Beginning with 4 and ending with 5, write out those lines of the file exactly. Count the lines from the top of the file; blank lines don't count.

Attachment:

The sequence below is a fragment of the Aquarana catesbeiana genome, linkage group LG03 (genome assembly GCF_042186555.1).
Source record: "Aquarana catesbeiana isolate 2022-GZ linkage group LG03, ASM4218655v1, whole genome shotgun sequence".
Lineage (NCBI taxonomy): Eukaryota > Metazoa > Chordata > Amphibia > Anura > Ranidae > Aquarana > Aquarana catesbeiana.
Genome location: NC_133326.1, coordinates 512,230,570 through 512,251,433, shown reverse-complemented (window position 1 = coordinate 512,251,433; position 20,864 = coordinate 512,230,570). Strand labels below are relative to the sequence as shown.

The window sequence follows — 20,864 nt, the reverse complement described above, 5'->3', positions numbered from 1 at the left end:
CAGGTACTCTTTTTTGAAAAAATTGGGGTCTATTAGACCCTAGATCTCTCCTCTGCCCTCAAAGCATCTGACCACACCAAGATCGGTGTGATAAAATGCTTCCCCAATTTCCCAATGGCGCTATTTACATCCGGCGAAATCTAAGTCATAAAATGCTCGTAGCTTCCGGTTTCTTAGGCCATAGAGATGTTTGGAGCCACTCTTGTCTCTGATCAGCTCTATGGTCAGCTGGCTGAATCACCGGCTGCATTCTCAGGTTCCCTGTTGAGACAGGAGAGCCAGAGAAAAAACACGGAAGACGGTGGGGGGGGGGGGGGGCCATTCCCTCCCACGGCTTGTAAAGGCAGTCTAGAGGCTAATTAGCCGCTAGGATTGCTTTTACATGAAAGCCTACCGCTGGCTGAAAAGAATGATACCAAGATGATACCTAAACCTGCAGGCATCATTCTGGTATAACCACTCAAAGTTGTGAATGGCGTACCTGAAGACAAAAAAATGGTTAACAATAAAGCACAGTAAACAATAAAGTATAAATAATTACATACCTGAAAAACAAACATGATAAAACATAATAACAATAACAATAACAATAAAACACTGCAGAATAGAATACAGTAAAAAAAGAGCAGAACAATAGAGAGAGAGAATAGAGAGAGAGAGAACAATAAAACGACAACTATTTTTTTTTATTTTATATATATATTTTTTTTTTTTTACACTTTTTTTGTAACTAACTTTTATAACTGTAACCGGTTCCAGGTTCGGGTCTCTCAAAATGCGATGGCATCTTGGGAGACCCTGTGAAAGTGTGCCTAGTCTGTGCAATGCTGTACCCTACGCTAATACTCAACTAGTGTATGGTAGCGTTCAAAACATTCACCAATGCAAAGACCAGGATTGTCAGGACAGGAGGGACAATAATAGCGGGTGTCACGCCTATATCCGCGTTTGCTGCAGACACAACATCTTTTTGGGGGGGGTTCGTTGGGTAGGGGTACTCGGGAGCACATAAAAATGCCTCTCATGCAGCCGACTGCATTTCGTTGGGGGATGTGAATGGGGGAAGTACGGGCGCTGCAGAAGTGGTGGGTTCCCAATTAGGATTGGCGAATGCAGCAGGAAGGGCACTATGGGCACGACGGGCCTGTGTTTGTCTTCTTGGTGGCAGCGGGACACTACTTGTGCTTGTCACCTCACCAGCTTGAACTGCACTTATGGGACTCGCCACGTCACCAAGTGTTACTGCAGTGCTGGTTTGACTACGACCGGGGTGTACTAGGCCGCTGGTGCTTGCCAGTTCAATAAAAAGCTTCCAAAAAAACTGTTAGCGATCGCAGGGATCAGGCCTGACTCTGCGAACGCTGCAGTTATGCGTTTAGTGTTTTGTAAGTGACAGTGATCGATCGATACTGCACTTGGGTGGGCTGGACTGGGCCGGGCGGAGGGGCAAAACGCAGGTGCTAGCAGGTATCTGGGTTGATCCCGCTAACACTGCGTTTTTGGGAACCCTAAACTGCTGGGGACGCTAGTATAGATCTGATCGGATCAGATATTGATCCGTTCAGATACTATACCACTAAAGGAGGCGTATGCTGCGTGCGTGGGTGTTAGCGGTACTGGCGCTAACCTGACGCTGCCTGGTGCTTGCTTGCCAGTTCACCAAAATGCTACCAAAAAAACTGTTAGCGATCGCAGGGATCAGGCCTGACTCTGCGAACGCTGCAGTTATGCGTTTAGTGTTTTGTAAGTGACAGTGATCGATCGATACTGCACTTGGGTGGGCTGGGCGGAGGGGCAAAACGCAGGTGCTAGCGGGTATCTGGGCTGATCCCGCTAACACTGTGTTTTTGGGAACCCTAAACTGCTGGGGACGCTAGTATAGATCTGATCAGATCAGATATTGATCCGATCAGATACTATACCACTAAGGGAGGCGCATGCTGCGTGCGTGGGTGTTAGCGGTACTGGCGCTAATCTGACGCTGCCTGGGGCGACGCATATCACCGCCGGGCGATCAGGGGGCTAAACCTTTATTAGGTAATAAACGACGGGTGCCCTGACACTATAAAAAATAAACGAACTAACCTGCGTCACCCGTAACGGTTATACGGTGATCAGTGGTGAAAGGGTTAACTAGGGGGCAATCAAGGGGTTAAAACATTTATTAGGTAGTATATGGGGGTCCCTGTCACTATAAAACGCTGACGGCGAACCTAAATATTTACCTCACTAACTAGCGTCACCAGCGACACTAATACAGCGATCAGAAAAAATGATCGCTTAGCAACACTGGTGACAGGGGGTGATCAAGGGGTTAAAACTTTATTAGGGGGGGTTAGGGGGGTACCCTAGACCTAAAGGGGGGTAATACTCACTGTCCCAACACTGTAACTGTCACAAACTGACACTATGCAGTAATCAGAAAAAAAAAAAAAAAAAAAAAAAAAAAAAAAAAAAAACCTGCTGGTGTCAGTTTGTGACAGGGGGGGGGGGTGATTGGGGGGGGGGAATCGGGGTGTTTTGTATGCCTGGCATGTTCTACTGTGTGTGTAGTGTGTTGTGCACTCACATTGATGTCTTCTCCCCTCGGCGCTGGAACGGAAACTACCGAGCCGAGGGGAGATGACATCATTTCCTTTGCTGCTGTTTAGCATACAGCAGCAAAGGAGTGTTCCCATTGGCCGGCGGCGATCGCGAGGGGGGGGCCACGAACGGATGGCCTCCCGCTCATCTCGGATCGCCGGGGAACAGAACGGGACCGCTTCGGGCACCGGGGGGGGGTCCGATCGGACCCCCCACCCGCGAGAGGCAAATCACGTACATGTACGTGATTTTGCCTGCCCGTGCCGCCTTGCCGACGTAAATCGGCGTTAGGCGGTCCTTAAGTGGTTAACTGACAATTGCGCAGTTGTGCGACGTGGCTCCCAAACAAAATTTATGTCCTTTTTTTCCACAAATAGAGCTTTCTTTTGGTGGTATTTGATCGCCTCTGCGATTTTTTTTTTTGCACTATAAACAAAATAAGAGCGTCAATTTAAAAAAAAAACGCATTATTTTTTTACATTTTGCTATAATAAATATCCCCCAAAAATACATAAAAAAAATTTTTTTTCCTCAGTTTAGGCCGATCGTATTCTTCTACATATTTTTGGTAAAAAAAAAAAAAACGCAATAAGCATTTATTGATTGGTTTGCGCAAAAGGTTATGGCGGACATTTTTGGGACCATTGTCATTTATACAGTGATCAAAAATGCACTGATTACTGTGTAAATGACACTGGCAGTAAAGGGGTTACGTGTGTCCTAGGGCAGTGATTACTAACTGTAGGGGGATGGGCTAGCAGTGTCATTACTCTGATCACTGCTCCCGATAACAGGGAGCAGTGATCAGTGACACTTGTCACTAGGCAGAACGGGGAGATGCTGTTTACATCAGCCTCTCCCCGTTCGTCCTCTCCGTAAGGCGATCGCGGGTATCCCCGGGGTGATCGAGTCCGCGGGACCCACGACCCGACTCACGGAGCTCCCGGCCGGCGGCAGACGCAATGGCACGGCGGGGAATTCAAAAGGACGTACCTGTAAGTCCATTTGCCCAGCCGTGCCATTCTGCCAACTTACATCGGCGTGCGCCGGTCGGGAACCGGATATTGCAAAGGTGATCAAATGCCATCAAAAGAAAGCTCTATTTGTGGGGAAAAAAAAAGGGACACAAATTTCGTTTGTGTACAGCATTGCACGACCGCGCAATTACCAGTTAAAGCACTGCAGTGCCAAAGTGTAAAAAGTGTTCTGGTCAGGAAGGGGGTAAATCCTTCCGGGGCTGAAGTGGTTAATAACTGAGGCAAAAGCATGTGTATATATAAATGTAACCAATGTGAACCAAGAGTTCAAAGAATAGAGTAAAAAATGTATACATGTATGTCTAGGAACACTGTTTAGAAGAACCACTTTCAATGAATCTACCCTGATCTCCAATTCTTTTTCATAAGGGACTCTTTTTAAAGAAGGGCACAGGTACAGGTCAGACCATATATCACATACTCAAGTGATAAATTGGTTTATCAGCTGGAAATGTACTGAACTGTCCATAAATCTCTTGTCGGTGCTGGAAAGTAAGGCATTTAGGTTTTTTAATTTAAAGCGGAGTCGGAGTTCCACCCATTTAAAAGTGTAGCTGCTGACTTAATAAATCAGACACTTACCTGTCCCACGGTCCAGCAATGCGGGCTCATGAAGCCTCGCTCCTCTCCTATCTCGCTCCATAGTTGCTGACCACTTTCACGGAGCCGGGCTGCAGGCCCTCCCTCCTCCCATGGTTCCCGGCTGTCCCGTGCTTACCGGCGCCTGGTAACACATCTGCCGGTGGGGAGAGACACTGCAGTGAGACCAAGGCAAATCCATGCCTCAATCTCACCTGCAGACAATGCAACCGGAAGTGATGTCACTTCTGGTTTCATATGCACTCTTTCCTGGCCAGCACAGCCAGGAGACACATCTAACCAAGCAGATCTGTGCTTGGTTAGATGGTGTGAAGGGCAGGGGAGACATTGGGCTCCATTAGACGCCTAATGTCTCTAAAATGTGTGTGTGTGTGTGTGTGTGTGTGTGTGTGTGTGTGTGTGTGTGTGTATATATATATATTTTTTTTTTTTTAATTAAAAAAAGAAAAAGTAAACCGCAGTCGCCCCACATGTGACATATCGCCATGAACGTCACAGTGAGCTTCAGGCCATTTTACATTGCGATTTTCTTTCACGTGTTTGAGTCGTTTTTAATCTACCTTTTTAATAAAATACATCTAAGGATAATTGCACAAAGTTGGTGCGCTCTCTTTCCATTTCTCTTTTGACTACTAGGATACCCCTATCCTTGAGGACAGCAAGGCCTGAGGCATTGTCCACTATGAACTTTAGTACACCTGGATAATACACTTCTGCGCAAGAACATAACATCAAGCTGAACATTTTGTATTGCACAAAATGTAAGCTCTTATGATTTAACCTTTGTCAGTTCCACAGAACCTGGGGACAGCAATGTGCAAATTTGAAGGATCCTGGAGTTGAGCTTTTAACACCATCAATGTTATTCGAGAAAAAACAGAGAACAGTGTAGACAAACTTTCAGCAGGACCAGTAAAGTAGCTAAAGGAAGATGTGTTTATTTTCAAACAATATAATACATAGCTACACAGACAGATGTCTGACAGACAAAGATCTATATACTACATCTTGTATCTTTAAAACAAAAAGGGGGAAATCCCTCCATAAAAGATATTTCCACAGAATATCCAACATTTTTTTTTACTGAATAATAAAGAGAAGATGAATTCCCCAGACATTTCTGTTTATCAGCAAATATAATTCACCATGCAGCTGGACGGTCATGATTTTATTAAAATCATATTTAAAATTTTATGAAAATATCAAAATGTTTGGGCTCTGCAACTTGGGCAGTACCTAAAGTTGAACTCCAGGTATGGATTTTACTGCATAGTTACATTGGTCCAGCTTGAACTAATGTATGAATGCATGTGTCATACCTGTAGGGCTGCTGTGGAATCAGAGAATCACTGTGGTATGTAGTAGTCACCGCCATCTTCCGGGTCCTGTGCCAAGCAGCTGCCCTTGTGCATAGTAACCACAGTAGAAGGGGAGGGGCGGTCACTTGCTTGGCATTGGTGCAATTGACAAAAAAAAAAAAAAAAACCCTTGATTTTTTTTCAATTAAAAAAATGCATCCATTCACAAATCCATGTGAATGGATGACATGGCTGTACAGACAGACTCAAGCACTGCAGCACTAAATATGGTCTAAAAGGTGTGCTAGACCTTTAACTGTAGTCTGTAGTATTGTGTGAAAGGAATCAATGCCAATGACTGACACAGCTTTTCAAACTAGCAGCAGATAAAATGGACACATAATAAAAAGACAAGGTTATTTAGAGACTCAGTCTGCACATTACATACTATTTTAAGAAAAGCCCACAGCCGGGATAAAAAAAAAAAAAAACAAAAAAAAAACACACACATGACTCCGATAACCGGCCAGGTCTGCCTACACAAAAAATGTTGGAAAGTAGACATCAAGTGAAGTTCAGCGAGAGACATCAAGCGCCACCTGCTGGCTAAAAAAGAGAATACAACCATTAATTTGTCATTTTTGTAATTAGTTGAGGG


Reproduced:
Genome location: NC_133326.1, coordinates 512,230,570 through 512,251,433, shown reverse-complemented (window position 1 = coordinate 512,251,433; position 20,864 = coordinate 512,230,570). Strand labels below are relative to the sequence as shown.

The window sequence follows — 20,864 nt, the reverse complement described above, 5'->3', positions numbered from 1 at the left end: